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Xbox One

Platform(s): Xbox One
Genre: Hardware
Developer: Microsoft
Release Date: Nov. 22, 2013

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First Impressions - 'Xbox One X'

by Adam Pavlacka on Nov. 4, 2017 @ 1:00 a.m. PDT

Xbox One is Microsoft's all-in-one gaming and entertainment system that puts you at the center of all your games, TV, movies, music, sports and Skype.

Pre-order Xbox One X

The Xbox One X is an interesting piece of hardware to review, simply because there are so many facets to the console. You could look at it from a hardware perspective, a software perspective, pure specs, home theater performance, or from a gaming angle. The Xbox One X is all of these at once, yet it is also part of a family of systems, which means that some of the improvements are shared with the Xbox One and Xbox One S. That familiarity is one of the system's strengths.

Much like a setting up a new Windows PC, booting up the Xbox One X for the first time immediately feels familiar. Yes, there is a short new startup animation, but aside from that, this system could easily be an Xbox One S. The menus are the same, and the UI is the same. At first glance, there is nothing here that screams "new system." Navigating the UI feels a little snappier, but then again, we haven't yet completely filled the hard drive on the console. Doing that on the original Xbox One made the UI feel like it was lagging at times.


For anyone not on a gigabit Internet connection, one of the best new features is the network transfer ability. This allows Xbox One consoles of any variety to copy (most) installed games and apps back and forth over the network. It is a feature that was created for the Xbox One X, but it's just as useful on the Xbox One and Xbox One S. Reading a game from an Xbox One topped out at around 275 mbps, which is similar to the max download speed that a gigabit user can expect from Xbox Live. This is a huge plus for anyone with multiple Xbox One consoles in the same house — doubly so if you are on a metered connection.

Given that Xbox One X patches just started rolling out this past week, we're going to hold off on a final verdict for a few more days (after all, what is a console without games), but what we've seen so far is promising. It's important to note that Xbox One X-specific games are much bigger in size, so you'll probably want to have an external hard drive handy. The increased game size will quickly eat up the extra drive space. On a fresh format, the Xbox One X only has 780 GB of free space available for games and apps. Even at this early stage, the 1 TB hard drive that comes with the system feels tiny and cramped.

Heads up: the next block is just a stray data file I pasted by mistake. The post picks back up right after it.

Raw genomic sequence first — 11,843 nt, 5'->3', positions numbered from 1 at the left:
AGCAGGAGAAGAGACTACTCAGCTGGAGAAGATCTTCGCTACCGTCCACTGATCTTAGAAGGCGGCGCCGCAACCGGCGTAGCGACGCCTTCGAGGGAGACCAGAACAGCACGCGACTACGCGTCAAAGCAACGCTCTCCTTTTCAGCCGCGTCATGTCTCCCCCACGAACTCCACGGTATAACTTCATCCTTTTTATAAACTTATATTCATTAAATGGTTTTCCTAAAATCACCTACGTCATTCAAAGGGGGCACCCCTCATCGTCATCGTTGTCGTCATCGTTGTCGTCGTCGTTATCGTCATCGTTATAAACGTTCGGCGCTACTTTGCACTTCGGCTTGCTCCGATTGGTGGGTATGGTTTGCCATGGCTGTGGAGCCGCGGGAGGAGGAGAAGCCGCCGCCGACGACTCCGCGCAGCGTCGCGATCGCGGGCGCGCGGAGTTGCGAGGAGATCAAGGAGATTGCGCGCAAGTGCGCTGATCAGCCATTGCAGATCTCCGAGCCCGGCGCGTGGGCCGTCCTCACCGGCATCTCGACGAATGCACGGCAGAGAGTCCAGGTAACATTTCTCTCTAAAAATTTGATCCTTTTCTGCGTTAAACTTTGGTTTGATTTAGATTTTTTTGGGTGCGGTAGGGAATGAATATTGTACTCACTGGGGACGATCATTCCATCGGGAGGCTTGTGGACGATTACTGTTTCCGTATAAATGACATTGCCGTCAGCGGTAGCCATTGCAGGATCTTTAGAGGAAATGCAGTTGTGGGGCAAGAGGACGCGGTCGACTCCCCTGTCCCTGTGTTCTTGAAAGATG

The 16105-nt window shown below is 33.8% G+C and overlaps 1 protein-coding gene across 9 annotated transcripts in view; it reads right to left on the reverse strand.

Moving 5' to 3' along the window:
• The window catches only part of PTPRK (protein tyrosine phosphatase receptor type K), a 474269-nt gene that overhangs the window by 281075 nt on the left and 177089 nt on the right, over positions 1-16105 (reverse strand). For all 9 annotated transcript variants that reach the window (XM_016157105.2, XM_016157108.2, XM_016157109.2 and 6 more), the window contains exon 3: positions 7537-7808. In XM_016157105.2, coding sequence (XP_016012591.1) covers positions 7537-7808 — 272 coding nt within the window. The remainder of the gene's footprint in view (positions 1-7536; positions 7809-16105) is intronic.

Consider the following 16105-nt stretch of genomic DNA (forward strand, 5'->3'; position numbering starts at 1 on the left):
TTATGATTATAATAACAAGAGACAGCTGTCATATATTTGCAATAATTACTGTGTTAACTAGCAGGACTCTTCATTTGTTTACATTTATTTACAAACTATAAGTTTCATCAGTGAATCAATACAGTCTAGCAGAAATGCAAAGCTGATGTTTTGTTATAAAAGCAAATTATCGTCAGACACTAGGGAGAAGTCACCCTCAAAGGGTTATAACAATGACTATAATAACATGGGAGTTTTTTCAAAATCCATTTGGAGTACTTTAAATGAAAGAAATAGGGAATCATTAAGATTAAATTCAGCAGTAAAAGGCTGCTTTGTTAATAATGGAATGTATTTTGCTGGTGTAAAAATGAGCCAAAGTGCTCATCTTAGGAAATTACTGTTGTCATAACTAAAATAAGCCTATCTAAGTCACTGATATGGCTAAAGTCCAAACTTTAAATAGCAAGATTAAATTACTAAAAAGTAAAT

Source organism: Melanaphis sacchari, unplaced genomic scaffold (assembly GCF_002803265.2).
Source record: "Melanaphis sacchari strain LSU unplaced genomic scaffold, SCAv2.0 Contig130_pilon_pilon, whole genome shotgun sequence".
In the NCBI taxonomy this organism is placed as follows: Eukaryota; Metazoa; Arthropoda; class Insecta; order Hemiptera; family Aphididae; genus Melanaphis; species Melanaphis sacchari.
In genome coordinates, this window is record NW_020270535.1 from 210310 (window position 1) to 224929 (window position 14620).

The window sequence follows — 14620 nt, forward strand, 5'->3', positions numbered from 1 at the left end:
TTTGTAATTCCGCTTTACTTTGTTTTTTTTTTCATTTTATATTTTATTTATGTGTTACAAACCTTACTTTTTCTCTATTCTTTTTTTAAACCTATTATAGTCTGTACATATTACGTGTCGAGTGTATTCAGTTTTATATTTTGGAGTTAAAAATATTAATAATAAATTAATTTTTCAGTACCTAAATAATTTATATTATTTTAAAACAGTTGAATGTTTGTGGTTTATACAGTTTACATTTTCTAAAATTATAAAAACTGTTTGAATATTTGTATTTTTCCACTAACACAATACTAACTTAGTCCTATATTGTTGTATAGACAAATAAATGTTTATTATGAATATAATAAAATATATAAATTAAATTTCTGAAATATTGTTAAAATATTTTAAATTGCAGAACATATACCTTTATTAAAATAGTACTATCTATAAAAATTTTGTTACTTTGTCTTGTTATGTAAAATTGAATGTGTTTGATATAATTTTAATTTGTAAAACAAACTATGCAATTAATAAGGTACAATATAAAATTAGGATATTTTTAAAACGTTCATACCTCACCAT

If you plan on doing any video capture work with your Xbox One X, you're definitely going to need that external hard drive; it's the only way to get 4K captures off the system without springing for a dedicated set of very expensive capture hardware. Capture time is limited to five minutes, but that should be plenty for memorializing those perfect moments on YouTube.

Despite the limited hard drive space, there is no option to skip the 4K assets when playing on an Xbox One X, even if you don't have a 4K TV. At first, this may seem like an odd choice, but it's not, as the new console does supersampling, which is a technique that PC gamers use to get better on-screen visuals. Instead of rendering the game at display resolution, the game is rendered internally at a higher resolution and then reduced for display. This has the effect of a more realistic image, even at a lower pixel count. As a result, an Xbox One X enhanced game running on the new system will look better on a 1080p TV than the same game running at 1080p on an Xbox One or Xbox One S.

In addition to the anemic hard drive space, the other notable omission with the Xbox One X is the lack of a Kinect adapter cable or any announced program to provide one for Xbox One X buyers. Yes, Kinect production recently stopped, but two Kinect-compatible games were released this week, and anyone who owns Fantasia knows it is an amazing game. As it is, expect to shell out an additional $40 for the cable, which doesn't even pass through IR blaster commands, according to the Xbox.com site.


All of this brings us to the console itself. From an industrial design perspective, the Xbox One X is an incredibly sexy beast. It has a minimalist design that looks like an evolution of the Xbox One S, but with some key tweaks to improve upon an already good base. The most important of these changes is the fan placement. Unlike the prior Xbox One consoles (and even the Xbox 360), the Xbox One X has no fan vents on the top of the system. This means there is no risk of overheating should you stack game cases — or another console — on top of the system.

Looking at its physical size, one would expect the Xbox One X to be about the same weight as an Xbox One S, but it's not. The console is deceptively weighty, with a noticeable heft to it. When picked up alongside the Xbox One X, the Xbox One S feels like a cheap plastic toy in comparison. Even with its dense design, the Xbox One X appears to be the quietest Xbox console yet.

We're going to spend some more time with the Xbox One X games and streaming services this weekend, and we'll have more thoughts on the system at the beginning of next week. So far, so good though, as first impressions with the retail hardware are positive, and the faults are more nitpicks than deal-breakers.



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